along with the limited-edition picture disks.
Converting the films into sound and back into video is "a strange mix
of analog and digital" processes, Sengmüller said. Fax machines work
in a similar manner, turning images into a stream of analog electrical
impulses that get sent over a telephone line so another fax machine can
restore them as a grid of "pixels."
The initial picture disk was the VinylVideo
infomercial, first show in 1998. Its irony-laced sales pitch is heightened
by the visual ambience of a 1950's television show.
|Gebhard Sengmüller calls his project
"fake media archaeology."
"The antiquated electronics and tongue-in-cheek sales pitches may be
inspired by broadcast TV of the 1950's, but I think VinylVideo is a lot
more indebted artistically to [the video artist] Nam June Paik," said Jon
Ippolito, assistant curator of media arts at the Guggenheim Museum in New
York. "His transgressions against broadcast TV a decade later spawned the
entire medium of video art." (The Guggenheim is home to a dazzling Paik
retrospective until April 26.)
In a New York performance in 1965, Paik used a reel-to-reel audio deck
to play a video recording he had made using one of the first Sony video
cameras. "For an audience in 1965, the sensation must have been similar
to what we now feel watching TV images spin magically from a VinylVideo
LP," Ippolito said.
Indeed, Paik makes a guest appearance in the infomercial. Sengmüller
added a new soundtrack to some vintage footage of the artist, making it
seem as if Paik is endorsing the VinylVideo system.
But the infomercial will be the last picture disk that Sengmüller
produces for the system. He conceived VinylVideo in part because he wanted
artists to have an alternative to fiddling with Photoshop software on a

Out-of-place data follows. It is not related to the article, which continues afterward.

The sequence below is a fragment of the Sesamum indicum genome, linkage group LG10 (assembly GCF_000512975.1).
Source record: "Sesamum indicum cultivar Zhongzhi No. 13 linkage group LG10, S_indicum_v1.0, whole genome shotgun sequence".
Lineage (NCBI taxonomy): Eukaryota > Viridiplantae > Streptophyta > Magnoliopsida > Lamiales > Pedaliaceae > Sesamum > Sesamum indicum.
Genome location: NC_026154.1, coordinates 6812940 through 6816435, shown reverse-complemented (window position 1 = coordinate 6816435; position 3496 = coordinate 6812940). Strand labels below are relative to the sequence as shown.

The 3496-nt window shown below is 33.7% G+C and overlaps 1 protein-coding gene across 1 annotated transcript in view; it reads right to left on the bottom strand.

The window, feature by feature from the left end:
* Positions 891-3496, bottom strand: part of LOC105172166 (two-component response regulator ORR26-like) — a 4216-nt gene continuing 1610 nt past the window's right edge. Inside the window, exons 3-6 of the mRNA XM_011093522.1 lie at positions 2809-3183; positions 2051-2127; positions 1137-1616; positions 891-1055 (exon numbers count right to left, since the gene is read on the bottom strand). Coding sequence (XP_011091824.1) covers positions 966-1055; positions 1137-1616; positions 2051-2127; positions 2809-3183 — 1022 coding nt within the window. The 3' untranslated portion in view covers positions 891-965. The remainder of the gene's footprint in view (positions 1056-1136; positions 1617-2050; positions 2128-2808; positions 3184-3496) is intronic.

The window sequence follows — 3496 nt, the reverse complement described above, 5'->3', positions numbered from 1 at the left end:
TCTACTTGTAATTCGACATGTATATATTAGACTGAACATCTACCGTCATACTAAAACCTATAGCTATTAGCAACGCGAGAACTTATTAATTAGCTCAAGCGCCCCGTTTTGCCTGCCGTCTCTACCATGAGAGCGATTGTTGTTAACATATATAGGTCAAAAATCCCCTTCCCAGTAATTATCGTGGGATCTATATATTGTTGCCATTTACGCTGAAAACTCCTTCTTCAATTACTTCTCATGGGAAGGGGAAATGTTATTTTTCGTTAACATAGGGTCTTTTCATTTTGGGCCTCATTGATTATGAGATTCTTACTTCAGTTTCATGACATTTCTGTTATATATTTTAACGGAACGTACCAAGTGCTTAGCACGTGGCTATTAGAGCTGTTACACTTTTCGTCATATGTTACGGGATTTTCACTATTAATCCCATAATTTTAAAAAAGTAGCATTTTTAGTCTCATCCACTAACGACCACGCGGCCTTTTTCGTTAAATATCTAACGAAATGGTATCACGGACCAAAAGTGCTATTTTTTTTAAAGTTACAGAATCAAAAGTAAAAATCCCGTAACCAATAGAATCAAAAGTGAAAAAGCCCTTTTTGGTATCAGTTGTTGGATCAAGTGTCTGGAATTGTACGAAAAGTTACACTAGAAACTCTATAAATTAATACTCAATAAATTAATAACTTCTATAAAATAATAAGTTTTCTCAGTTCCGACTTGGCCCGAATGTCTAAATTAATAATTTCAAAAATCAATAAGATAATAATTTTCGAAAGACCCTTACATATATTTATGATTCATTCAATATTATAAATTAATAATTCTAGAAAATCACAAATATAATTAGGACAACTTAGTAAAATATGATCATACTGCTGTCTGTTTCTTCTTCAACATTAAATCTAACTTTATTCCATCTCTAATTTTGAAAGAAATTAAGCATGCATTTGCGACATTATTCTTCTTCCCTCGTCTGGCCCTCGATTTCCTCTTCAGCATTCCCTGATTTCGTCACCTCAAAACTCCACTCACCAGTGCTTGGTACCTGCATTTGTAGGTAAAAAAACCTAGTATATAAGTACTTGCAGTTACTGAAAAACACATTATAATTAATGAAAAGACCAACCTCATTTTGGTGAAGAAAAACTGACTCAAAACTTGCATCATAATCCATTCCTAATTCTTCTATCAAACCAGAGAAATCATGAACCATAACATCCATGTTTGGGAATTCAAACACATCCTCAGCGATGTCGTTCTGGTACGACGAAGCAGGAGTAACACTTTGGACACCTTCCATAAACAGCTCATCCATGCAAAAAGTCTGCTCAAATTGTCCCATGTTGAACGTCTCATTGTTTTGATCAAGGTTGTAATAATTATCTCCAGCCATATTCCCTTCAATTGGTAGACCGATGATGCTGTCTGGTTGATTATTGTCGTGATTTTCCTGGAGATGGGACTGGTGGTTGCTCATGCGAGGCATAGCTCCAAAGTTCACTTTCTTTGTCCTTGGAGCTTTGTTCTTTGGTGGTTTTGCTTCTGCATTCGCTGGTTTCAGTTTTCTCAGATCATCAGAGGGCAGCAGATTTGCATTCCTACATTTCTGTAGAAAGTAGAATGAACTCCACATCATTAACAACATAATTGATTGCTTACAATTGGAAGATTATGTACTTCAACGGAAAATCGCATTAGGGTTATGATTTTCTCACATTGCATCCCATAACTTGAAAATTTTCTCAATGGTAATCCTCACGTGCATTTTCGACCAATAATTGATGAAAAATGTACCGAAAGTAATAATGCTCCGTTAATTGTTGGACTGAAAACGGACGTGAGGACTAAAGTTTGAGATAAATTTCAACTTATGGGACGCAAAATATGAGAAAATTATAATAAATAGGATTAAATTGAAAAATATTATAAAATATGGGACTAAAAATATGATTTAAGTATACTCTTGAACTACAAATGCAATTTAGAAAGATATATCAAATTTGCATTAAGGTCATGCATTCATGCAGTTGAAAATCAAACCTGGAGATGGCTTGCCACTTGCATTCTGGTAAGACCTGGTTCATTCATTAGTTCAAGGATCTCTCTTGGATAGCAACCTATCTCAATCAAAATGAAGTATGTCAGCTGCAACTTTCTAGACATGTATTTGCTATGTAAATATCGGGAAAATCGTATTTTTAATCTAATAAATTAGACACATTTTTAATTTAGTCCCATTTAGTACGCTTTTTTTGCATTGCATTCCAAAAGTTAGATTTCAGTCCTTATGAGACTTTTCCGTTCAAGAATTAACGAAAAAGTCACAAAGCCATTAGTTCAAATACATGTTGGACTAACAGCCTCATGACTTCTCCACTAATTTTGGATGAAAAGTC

"The whole idea of art is [artists] creating their own tools or inventing
their own world in some way," Sengmüller said. Now it is up to others
to capitalize on the opportunities -- and conquer the quirks -- of the
"It's important that the artists are willing to deal with what we call
new possibilities, which are much limitations in reality. We have this
very reduced image and sound quality, and the artists are really challenged
to work with that. If you use a wide angle shot, you cannot see anything,"
Kristin Lucas, a New York
artist, produced nine short videos for her picture disk, adding a soundtrack
created with the "Music Generator" cartridge for the Sony PlayStation.
Lucas, who often uses analog techniques in her video work, said Sengmüller's
system had "revitalized a fading format, the vinyl record." She has occasionally
worked as a video DJ, and hopes that others will someday scratch and mix
with her picture disk, much as audio DJs excerpt and blend sounds from
an audio recording.
Tamas Banovich, the media curator at Postmasters, said Vinyl Video "is
very attractive, with all its imperfections. It fascinates people. Very
often, technological work repels people. This seems to pull people in."
Banovich explained part of the appeal: "It's such a strange feeling
just to pick up an LP again."
Some might even say groovy.
arts@large is published on Thursdays. Click here
for a list of links to other columns in the series.
These sites are not part of The New York Times on the
Web, and The Times has no control over their content or availability.
Matthew Mirapaul at firstname.lastname@example.org
welcomes your comments and suggestions.